This is a long running and continuing journey around a collection of ideas, projects, games, models and a variety of wargaming related themes from my own imagination and from others. As I have been described as having the attention span of a forgetful goldfish you can rest assured the resulting subject matter will be diverse and (usually) entertaining! "He lived in a frenzy of enthusiasm — but nothing
lasted for long with him".
Wednesday, 18 July 2018
Revisiting Risk: Europe and Hollywood Medieval Gaming
The box art - this is not like a 'normal' Risk game, in fact I think it is closer of Axis and Allies in many ways.
The rear of the box showing the components.
The map board - very useful as the basis of some stylised campaigns.
The figures - and they are very nice indeed!
Finally, a game in progress with what looks like Scandinavians and Arab/Turkic types fighting over France....
There are many periods of military history that I have an
interest in – there are also many periods of military history that I am
unlikely to raise armies for. The Medieval era for me very much falls into the
latter category. Of course systems like Saga, Lion Rampant, DBA/HOTT and the
Portable Wargame mean that smaller armies are required with the obvious
advantage of needing less figures and are therefore much quicker to get into
action. That is the theory anyway….
If I am honest I have a strange relationship with the
Medieval period. I cannot say I am well read on the subject as the only things
I have studied at any great length have been the Mongol Conquests or the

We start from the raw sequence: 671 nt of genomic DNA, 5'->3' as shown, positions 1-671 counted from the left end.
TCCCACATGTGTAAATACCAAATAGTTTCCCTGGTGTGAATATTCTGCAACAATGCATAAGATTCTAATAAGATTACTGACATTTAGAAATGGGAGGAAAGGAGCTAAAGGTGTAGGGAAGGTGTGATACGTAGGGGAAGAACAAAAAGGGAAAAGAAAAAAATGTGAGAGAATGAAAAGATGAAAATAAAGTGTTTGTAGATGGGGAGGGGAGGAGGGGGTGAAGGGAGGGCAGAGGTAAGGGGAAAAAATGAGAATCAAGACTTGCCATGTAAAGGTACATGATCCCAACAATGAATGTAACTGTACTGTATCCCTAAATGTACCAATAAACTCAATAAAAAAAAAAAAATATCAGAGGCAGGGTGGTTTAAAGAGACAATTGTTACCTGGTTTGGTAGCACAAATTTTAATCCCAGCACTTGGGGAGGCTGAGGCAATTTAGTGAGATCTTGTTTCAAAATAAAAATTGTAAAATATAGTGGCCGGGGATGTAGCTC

Crusades and even then only intermittently. I have fought a few games in the
period but not for some time. I have come to the conclusion that my ‘interest’
in the period is largely what I would call a Hollywood one in that my ideas of
warfare in the period have been firmly influenced by the films I have seen.
With this somewhat lackadaisical approach to historical accuracy it is fairly
safe to assume that any armies I undertake will probably be of the ‘based on’
variety rather than being super accurate.
That is why I was so pleased to haveacquired a couple of copies of Risk: Europe
way back in November of last year.
As mentioned in a previous post this version of Risk is
unlike any other and in fact is more like an Axis and Allies style of game. The
troop types have various strengths and weaknesses – for example you are not
able to attack a castle unless you have a siege weapon – and although the
armies are made up of the same types of figures (missile troops, hand to hand
fighters, cavalry and the aforementioned siege weapon) the game uses different
models for each army. The figures are pretty generic and represent eastern and
western European forces, Scandinavia and Arabic/Turkic. They are small 20mm
scale moulded in a kind of soft plastic.
A single copy of the game will net you four armies each of
12 foot, a dozen missile troops and 35 hand to hand fighters with around 4
siege engines – of differing types. Having two sets of the game gives a little
Much as I am intrigued by the game in its original form the
likelihood of getting sufficient people in the same space-time continuum to
actually play it is unlikely. However, as a low cost option for some Medieval
mayhem you could do a lot worse. The two sets cost me £20 so there is a lot of
figures there and all the other material- the stylised map of Europe for example - would come in useful for
These are not on the radar for anytime soon so no decisions really need to be as such in respect of painting or basing, even which rules to use with them. In a moment of weakness I may cobble up a couple of DBA/HOTT forces - these would be great to use for a fantasy set up methinks - as a side hustle so to speak.